One of the units raised was the 588th Night Bomber Regiment (the other two units were the 586th Fighter Regiment flying Yak 1s and the 587th Bomber Regiment flying Pe-2s, though the 587th had male crewmembers as well). Issued with the PO-2 and flying at low level at night without parachutes the Regiment started operations in 1942 and flew continuously until the end of the war, supporting operations at the southern end of the Eastern Front, and then up through Poland and ended up taking part in the Battle of Berlin. In February 1943 the unit was elevated to Guard status becoming the 46th Guards Night Bomber Aviation Regiment, in October 1943 the Regiment gained the honourific “Taman” for it’s role in two Soviet victories on the Taman Peninsula.
By the wars end the Regiment had flown over 24,000 low level night time missions, dropping over 23000 tons of bombs. Thirty of the Regiments flight crew were killed in action, a remarkable 23 of them were award the highest military honour the Soviet Union could bestow, the Hero of the Soviet Union (we’ll skip past the slight error here !!). At the end of the war all the surviving pilots had flown over 800 missions.
The last surviving pilot from the Regiment Nadezdha Popova passed away on July 8th 2013, she was a Hero of the Soviet Union, a recipient of the Order of Lenin and a 3 time recipient of The Order of the Red Star. She was shot down 3 times in her career, surviving 842 combat missions, all at night and at low level, and on one occasions flew 18 sorties in one night. This is a very impressive record, set at a time when women were not given combat roles in other armies, indeed in most countries it wasn’t until the 21st Century that women were given combat roles.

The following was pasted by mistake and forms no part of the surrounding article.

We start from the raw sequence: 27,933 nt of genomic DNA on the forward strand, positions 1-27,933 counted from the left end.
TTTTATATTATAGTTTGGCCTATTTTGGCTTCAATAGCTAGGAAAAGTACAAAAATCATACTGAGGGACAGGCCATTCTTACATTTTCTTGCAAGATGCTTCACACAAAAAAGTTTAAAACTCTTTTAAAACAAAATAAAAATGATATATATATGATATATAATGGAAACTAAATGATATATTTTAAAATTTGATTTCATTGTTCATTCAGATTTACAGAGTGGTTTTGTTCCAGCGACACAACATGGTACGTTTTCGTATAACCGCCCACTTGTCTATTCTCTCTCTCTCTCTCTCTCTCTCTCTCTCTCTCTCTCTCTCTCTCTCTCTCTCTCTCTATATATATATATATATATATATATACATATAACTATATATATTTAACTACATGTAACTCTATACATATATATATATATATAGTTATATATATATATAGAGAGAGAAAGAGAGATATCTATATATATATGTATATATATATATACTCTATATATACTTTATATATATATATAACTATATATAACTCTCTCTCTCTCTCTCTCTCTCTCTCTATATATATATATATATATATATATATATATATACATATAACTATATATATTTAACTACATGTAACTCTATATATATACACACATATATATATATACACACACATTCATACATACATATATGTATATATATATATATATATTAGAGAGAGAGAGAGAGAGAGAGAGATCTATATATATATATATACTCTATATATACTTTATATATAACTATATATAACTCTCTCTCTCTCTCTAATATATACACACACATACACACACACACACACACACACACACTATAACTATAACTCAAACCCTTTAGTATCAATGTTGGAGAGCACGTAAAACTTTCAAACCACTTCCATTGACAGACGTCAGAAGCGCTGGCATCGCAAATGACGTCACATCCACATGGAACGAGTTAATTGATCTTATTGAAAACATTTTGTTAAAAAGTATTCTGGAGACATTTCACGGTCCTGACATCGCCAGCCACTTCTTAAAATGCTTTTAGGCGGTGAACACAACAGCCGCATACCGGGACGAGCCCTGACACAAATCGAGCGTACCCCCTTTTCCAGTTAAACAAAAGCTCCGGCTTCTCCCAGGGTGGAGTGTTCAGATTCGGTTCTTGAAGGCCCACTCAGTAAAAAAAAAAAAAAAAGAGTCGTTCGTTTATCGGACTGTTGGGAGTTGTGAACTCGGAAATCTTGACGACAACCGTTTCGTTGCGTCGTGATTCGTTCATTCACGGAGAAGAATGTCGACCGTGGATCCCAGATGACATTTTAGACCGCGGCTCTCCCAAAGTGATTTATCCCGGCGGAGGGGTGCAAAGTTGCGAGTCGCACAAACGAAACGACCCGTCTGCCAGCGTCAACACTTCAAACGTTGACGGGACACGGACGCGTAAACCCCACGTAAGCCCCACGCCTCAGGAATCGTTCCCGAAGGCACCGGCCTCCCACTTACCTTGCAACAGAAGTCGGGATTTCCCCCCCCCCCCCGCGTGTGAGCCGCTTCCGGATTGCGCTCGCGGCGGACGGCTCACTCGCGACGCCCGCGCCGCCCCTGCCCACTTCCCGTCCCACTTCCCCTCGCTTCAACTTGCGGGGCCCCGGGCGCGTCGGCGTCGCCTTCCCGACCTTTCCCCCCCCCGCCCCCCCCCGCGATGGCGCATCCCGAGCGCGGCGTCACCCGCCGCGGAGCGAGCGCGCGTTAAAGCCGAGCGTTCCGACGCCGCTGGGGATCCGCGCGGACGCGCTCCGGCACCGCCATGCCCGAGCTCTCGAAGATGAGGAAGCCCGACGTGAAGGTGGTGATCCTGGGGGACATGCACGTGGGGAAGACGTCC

The Zvezda kit is a simple one. It has only 10 parts, however unlike some of the tank models it will need glue to hold it together. Sadly the kit lacks a pilot figure, and as it’s a 1/144th kit then you can’t just slot a spare tank crewman in. The rear cockpit has a machine gun. Detailing is good, and I would certainly urge a dry run fit together of the parts especially the upper wing assembly, which can be a bit fiddly.
I spent quite a long time trying to find an authentic colour scheme, as you might expect there are not very many photos of the planes in operational condition. The one I have found does show what looks to be a camouflage scheme, but there is a restored PO-2 in America with 46th Guards Regiment markings which is in an overall green scheme, and given that painting and me are not always the best of friends I went with that one.
I used slightly oversize decals for the Soviet star and Guards emblem just to highlight them and I’m happy with the way the kit turned out, although the PO-2 was not used in daylight combat operations and so is a little bit anachronistic when fielded in support of my various Soviet lists I like the kit a whole lot better, and as someone who likes the history behind the gaming, fielding a plane from the 46th Guards Regiment rather than an anonymous Chaika hits the spot too